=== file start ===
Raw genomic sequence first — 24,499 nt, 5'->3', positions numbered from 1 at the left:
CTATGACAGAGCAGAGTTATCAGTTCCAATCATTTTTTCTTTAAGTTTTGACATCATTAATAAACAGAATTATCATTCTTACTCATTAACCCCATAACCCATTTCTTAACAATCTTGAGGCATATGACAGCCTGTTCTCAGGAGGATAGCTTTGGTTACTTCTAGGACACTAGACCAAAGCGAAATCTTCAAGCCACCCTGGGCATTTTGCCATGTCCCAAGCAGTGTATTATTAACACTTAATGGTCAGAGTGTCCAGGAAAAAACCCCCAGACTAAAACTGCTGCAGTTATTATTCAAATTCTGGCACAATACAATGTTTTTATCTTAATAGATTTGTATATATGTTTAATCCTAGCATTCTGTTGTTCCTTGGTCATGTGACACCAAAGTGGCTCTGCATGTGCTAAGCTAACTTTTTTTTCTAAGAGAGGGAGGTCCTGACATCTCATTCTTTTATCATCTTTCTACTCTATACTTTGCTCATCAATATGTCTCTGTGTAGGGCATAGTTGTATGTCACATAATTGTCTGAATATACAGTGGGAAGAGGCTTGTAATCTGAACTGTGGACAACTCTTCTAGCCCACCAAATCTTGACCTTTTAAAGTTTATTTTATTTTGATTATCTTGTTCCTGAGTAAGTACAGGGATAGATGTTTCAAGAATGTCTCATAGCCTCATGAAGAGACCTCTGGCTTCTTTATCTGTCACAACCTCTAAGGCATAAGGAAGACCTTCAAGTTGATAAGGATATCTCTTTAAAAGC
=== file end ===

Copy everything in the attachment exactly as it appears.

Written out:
Raw genomic sequence first — 24,499 nt, 5'->3', positions numbered from 1 at the left:
CTATGACAGAGCAGAGTTATCAGTTCCAATCATTTTTTCTTTAAGTTTTGACATCATTAATAAACAGAATTATCATTCTTACTCATTAACCCCATAACCCATTTCTTAACAATCTTGAGGCATATGACAGCCTGTTCTCAGGAGGATAGCTTTGGTTACTTCTAGGACACTAGACCAAAGCGAAATCTTCAAGCCACCCTGGGCATTTTGCCATGTCCCAAGCAGTGTATTATTAACACTTAATGGTCAGAGTGTCCAGGAAAAAACCCCCAGACTAAAACTGCTGCAGTTATTATTCAAATTCTGGCACAATACAATGTTTTTATCTTAATAGATTTGTATATATGTTTAATCCTAGCATTCTGTTGTTCCTTGGTCATGTGACACCAAAGTGGCTCTGCATGTGCTAAGCTAACTTTTTTTTCTAAGAGAGGGAGGTCCTGACATCTCATTCTTTTATCATCTTTCTACTCTATACTTTGCTCATCAATATGTCTCTGTGTAGGGCATAGTTGTATGTCACATAATTGTCTGAATATACAGTGGGAAGAGGCTTGTAATCTGAACTGTGGACAACTCTTCTAGCCCACCAAATCTTGACCTTTTAAAGTTTATTTTATTTTGATTATCTTGTTCCTGAGTAAGTACAGGGATAGATGTTTCAAGAATGTCTCATAGCCTCATGAAGAGACCTCTGGCTTCTTTATCTGTCACAACCTCTAAGGCATAAGGAAGACCTTCAAGTTGATAAGGATATCTCTTTAAAAGC